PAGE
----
Josh Johnson 2024
Photo: Robbie Jeffers / Clandestine Label Services

Josh Johnson’s ‘Unusual Object’ Is a Fascinating Record

Celebrated saxophonist Josh Johnson infuses his music with various styles on this surprisingly accessible new LP of processed, ambient jazz.

Unusual Object
Josh Johnson
Northern Spy
5 April 2024

Josh Johnson’s eclectic resume – working with artists as diverse as Jeff Parker, Gregory Uhlmann, Makaya McCraven, Marquis Hill, Leon Bridges, and Kiefer – has given him the freedom to write his own ticket when releasing albums under his own name. Notably, his work as producer and saxophonist on Meshell Ndegeocello‘s Grammy-winning 2023 album The Omnichord Real Book has further solidified his credentials. And while his excellent 2020 solo album Freedom Exercise is a delightful, engaging collection of jazz and jazz-fusion performances, his latest album, Unusual Object, sees him moving even further into nontraditional musical realms.

One of the things that makes Unusual Object such an interesting and entertaining release is that while it seems to employ modern, somewhat experimental techniques, it’s unlikely to turn off more traditional jazz fans. With the exception of a drum sample from Aaron Steele on the kinetic, highly syncopated “Quince”, every sound made on the record is created by Johnson. The processed sounds and odd sonic loops that weave their way into each song can initially come off as challenging to an old-school jazz fan, but the effect is so effortlessly engaging that it’s seemingly effortless for anyone to fall in love with the sound.

The stuttering, stop-and-start action of the opening track, “Who Happens If”, retains an unusual warmth, as the saxophone is double-tracked with synth-like effects that create something of an interplanetary horn ensemble. It’s not long before percussion makes its way onto Unusual Object, as the second track, “Marvis”, is anchored by a simple kick drum – a sparse but insistent beat, almost martial – while saxophone and keyboards elegantly interlock, occasionally mixed with spacey effects. Johnson makes concessions to more traditional jazz motifs while gently nudging the listener into the present day.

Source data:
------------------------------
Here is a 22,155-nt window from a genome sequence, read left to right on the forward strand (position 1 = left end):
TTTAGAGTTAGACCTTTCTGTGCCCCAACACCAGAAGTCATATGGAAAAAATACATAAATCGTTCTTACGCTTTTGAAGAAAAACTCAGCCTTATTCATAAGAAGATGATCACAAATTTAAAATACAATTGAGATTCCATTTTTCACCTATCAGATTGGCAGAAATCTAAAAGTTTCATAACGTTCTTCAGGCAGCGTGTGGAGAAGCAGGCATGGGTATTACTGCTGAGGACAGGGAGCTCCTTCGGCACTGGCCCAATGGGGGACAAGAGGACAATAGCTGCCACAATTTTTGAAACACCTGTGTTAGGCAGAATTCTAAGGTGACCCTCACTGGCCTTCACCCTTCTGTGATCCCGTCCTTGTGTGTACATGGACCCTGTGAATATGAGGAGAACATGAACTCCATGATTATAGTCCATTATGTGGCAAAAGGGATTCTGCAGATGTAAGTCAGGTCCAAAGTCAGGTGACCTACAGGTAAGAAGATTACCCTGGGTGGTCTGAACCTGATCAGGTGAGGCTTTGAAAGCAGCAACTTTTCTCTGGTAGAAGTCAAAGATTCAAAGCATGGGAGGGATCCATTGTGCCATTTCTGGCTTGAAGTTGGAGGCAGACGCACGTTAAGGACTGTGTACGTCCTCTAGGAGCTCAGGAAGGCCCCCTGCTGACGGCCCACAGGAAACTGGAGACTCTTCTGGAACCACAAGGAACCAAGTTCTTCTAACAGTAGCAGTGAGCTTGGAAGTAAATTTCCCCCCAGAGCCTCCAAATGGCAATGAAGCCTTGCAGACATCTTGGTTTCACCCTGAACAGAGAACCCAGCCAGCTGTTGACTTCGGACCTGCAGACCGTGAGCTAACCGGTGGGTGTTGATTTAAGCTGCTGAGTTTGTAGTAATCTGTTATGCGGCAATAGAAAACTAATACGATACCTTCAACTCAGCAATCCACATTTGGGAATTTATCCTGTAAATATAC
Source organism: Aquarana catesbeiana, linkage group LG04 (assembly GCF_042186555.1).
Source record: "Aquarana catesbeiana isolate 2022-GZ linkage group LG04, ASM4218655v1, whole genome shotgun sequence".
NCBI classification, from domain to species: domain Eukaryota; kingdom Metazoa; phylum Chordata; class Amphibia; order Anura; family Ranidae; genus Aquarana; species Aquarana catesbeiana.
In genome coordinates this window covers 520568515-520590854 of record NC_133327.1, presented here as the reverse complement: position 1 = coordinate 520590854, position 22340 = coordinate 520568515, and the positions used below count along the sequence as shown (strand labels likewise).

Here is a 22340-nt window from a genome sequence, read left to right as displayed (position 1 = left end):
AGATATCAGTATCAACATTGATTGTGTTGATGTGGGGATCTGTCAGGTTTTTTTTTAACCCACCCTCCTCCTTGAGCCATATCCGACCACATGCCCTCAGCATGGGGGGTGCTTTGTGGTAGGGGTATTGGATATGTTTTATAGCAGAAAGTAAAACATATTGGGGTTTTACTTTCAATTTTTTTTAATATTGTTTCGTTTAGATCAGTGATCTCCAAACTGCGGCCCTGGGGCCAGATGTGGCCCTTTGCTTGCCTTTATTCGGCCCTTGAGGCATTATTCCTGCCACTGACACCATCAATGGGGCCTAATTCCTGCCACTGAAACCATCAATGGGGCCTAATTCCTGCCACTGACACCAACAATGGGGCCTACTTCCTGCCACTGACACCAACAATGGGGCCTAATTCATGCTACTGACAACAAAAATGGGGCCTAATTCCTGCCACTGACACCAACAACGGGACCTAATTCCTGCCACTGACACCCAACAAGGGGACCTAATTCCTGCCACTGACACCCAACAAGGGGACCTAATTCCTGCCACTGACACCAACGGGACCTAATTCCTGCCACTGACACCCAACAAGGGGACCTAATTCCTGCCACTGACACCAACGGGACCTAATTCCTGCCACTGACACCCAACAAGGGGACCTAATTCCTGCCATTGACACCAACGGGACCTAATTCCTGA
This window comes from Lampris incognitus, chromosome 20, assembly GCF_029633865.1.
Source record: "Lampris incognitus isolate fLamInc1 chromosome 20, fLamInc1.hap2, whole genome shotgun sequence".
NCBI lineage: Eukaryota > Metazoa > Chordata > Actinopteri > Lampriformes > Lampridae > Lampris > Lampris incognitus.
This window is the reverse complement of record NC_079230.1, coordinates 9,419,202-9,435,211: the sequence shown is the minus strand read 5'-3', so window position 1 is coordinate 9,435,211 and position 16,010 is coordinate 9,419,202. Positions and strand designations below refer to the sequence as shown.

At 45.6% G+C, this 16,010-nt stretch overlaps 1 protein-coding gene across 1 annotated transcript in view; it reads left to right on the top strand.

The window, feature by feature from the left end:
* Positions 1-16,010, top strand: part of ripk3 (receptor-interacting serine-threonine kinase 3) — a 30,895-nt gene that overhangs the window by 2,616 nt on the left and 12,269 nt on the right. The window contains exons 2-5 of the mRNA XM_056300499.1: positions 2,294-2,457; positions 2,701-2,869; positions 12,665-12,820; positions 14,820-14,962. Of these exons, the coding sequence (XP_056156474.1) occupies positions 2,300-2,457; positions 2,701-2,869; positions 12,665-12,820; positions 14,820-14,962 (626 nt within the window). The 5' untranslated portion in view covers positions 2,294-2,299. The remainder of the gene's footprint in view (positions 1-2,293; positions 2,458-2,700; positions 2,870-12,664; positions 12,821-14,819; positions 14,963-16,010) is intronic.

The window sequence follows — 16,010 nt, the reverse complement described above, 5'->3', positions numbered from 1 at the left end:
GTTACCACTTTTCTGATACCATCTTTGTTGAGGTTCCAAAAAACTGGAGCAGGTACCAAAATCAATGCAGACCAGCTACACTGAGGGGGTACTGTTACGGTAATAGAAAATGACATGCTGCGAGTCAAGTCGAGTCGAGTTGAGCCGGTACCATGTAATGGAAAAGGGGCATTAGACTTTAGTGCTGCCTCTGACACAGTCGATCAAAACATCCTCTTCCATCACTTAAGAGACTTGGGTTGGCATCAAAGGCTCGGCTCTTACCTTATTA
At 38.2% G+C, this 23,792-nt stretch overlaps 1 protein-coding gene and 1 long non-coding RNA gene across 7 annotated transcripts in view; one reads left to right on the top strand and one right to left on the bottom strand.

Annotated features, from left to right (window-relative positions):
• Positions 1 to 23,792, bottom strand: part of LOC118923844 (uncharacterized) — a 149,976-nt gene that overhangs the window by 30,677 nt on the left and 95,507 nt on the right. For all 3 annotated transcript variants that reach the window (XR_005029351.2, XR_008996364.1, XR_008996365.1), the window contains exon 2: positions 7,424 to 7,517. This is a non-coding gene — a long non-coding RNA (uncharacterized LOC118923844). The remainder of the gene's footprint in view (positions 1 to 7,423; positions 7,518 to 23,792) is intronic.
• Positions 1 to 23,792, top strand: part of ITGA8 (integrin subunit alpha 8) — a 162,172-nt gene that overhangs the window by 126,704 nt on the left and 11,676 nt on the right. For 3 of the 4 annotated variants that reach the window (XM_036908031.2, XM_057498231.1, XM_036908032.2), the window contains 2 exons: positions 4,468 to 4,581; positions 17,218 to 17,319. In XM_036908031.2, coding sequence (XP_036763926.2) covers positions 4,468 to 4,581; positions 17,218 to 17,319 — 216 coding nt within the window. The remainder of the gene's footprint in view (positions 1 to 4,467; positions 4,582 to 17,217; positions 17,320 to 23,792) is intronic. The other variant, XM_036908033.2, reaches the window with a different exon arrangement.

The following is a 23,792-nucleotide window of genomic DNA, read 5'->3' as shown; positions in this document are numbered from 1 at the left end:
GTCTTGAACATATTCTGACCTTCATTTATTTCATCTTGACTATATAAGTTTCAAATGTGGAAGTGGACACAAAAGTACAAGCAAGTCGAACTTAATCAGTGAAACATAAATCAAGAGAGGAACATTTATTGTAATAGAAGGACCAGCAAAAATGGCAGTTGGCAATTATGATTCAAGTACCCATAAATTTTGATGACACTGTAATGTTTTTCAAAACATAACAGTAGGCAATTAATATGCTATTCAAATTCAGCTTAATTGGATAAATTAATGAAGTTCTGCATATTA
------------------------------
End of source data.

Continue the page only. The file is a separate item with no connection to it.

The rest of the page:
Well, not always gently nudging. “Telling You” opens with stuttering vocal samples, bits of musique concrete, off-kilter synthesizers and a synthetic funk beat before Johnson’s sax enters the picture. “Sterling” is a “throw everything at the wall and see what sticks” exercise in jarring atonality. The brief interstitial “Local City of Industry” consists of nothing but alien keyboard blips. But mostly, Johnson appeases the jazz fans without approaching anything close to predictability. In fact, “Reddish” is simply a little under two minutes of Johnson’s majestic, elegant saxophone soloing with no accompaniment.

Often, Johnson is happy to meet the listener halfway. In “Jeanette”, his saxophone solo moves along with the aid of a lilting, Latin-tinged drum machine. In the closing track, “All Alone”, he’s accompanied by subtle keyboards and muffled, low-in-the-mix artificial percussion that sounds more akin to krautrock or techno than any of the hip-hop beats used elsewhere.

While listening to Unusual Object, I was often reminded of Modern Day Jazz Stories, jazz saxophonist Courtney Pine’s 1995 foray into the fusion of jazz and hip-hop. Josh Johnson takes it several steps further, insisting that the melding of jazz, electronica, experimentalism, and other hybrid genres can not only live peacefully but also feed off each other to create exciting, previously unheard combinations of sound.   

RATING 8 / 10